Study suggests more people should be given blood pressure-lowering medication

24 December 2015        

Blood pressure test strap

A study published today in the Lancet suggests that blood pressure-lowering drugs should be offered to all individuals at high risk of having a heart attack or stroke regardless of their blood pressure at the start of treatment.

Currently, doctors only offer blood pressure lowering drugs to people considered to have ‘high’ blood pressure. However, the research suggests that even lowering the blood pressure – within reason – of someone with ‘normal’ blood pressure could lower their risk of a heart attack or stroke.  

The authors therefore recommend that blood pressure medication should be considered for people with ‘normal’ blood pressure, but a high risk of cardiovascular disease due to factors such as having a history of heart disease.

Professor Peter Weissberg, Medical Director at the British Heart Foundation, said;
“Traditionally, blood pressure is categorised as either high or normal, with current medical guidelines proposing that only people with ‘high’ blood pressure should be offered blood pressure lowering drugs, regardless of their overall risk of heart disease.” 

“However, these important findings show that the lower your blood pressure is - within reason - the lower your chance of suffering from a cardiac event such as a heart attack or stroke. “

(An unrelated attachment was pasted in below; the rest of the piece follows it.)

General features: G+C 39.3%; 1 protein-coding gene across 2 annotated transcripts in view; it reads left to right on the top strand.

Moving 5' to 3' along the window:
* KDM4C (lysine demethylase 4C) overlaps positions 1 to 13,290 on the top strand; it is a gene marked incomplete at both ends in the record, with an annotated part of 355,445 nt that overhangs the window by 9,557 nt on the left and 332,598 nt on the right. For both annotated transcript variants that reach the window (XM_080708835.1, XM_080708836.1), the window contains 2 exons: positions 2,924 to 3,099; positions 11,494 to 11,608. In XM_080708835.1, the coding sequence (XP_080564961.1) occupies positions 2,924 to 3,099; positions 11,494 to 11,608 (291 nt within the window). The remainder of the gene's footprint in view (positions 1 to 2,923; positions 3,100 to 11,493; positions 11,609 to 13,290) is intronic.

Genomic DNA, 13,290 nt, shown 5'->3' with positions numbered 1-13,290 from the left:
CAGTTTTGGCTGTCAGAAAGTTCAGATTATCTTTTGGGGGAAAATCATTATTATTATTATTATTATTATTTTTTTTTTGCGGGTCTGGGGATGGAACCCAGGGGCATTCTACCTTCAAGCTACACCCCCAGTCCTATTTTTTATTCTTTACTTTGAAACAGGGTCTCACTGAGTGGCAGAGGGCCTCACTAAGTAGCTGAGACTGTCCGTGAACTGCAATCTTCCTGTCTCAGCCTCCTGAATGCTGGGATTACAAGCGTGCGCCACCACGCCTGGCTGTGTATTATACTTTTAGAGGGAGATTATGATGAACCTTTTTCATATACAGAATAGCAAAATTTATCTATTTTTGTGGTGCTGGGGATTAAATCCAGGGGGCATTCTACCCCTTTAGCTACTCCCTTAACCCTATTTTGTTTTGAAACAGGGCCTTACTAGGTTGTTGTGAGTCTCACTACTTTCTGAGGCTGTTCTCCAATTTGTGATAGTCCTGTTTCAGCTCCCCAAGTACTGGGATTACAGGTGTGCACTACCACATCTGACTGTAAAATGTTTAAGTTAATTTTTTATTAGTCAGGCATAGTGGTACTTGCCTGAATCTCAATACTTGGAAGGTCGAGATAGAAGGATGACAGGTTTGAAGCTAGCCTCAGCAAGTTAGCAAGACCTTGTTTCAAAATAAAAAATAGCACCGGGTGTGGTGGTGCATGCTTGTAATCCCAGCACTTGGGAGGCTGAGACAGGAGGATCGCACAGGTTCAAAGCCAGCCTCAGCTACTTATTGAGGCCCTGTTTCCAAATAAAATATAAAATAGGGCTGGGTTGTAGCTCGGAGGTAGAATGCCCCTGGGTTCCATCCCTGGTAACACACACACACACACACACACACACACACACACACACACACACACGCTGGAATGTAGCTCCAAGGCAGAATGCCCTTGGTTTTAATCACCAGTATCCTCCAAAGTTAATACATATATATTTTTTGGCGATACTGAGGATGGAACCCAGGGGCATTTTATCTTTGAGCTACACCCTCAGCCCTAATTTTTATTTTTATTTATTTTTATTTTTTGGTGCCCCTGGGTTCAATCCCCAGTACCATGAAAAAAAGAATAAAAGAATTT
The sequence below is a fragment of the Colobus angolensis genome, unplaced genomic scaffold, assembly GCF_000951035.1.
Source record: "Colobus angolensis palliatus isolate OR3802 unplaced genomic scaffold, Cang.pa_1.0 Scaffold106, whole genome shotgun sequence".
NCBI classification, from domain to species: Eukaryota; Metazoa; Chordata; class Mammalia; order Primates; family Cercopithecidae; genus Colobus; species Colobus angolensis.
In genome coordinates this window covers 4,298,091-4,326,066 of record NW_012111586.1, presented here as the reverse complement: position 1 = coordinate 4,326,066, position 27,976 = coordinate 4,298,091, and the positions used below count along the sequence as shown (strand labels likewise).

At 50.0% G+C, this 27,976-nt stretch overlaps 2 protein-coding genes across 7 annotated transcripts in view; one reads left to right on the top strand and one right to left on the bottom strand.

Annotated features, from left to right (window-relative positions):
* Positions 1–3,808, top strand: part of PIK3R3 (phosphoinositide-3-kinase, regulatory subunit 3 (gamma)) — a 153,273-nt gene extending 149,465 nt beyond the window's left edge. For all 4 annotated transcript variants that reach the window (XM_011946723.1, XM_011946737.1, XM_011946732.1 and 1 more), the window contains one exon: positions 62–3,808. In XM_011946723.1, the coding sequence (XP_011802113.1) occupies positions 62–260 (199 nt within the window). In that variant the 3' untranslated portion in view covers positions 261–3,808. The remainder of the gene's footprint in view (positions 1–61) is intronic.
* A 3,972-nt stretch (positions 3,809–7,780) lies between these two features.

“This study calls for a reconsideration of how blood pressure lowering drugs should be used to prevent heart attacks and strokes in patients who are already at high risk. It suggests that more lives could be saved and more heart attacks and strokes prevented if doctors considered using blood pressure lowering drugs in patients at high risk of a cardiovascular event, particularly those with a history of cardiovascular disease, even if their blood pressure is not considered ‘high.”

Lowering risk of a heart attack

The current guidelines for treating blood pressure are at odds with the guidelines for treating cholesterol. Doctors offer cholesterol lowering drugs (usually statins) to anyone perceived to be at high personal risk of developing cardiovascular disease, regardless of their cholesterol level. 

This means that some patients at high risk of cardiovascular disease are offered statins even when their cholesterol is not particularly high, because the drugs will still help lower their risk of heart disease. 

This research points out that it is illogical not to also use this principle when prescribing blood pressure lowering medication.